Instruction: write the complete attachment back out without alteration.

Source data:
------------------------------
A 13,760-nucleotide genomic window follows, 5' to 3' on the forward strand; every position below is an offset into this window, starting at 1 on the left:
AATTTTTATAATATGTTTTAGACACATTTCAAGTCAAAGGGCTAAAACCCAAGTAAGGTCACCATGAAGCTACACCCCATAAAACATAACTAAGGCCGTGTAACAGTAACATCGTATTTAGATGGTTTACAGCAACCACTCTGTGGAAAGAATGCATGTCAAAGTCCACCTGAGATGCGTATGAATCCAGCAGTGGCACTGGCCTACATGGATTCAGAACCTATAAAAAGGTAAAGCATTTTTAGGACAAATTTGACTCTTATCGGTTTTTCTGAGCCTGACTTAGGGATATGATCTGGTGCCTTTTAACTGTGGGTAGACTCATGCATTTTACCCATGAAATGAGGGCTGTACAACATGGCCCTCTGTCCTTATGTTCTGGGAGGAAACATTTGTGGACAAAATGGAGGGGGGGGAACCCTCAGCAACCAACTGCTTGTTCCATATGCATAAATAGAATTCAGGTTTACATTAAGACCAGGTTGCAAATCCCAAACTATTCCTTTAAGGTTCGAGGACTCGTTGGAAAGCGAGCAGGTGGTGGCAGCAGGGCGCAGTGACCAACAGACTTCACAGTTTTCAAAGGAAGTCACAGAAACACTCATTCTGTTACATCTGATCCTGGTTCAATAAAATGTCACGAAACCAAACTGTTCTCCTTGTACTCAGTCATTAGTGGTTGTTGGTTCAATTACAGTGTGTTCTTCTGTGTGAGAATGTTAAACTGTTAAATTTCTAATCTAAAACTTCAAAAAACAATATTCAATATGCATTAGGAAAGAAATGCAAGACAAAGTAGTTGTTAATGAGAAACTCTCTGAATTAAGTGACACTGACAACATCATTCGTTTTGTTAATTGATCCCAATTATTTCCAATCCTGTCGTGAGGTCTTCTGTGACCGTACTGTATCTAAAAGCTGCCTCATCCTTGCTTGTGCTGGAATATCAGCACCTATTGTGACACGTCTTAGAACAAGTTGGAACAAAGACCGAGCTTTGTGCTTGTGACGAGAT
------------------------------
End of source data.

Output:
A 13,760-nucleotide genomic window follows, 5' to 3' on the forward strand; every position below is an offset into this window, starting at 1 on the left:
AATTTTTATAATATGTTTTAGACACATTTCAAGTCAAAGGGCTAAAACCCAAGTAAGGTCACCATGAAGCTACACCCCATAAAACATAACTAAGGCCGTGTAACAGTAACATCGTATTTAGATGGTTTACAGCAACCACTCTGTGGAAAGAATGCATGTCAAAGTCCACCTGAGATGCGTATGAATCCAGCAGTGGCACTGGCCTACATGGATTCAGAACCTATAAAAAGGTAAAGCATTTTTAGGACAAATTTGACTCTTATCGGTTTTTCTGAGCCTGACTTAGGGATATGATCTGGTGCCTTTTAACTGTGGGTAGACTCATGCATTTTACCCATGAAATGAGGGCTGTACAACATGGCCCTCTGTCCTTATGTTCTGGGAGGAAACATTTGTGGACAAAATGGAGGGGGGGGAACCCTCAGCAACCAACTGCTTGTTCCATATGCATAAATAGAATTCAGGTTTACATTAAGACCAGGTTGCAAATCCCAAACTATTCCTTTAAGGTTCGAGGACTCGTTGGAAAGCGAGCAGGTGGTGGCAGCAGGGCGCAGTGACCAACAGACTTCACAGTTTTCAAAGGAAGTCACAGAAACACTCATTCTGTTACATCTGATCCTGGTTCAATAAAATGTCACGAAACCAAACTGTTCTCCTTGTACTCAGTCATTAGTGGTTGTTGGTTCAATTACAGTGTGTTCTTCTGTGTGAGAATGTTAAACTGTTAAATTTCTAATCTAAAACTTCAAAAAACAATATTCAATATGCATTAGGAAAGAAATGCAAGACAAAGTAGTTGTTAATGAGAAACTCTCTGAATTAAGTGACACTGACAACATCATTCGTTTTGTTAATTGATCCCAATTATTTCCAATCCTGTCGTGAGGTCTTCTGTGACCGTACTGTATCTAAAAGCTGCCTCATCCTTGCTTGTGCTGGAATATCAGCACCTATTGTGACACGTCTTAGAACAAGTTGGAACAAAGACCGAGCTTTGTGCTTGTGACGAGAT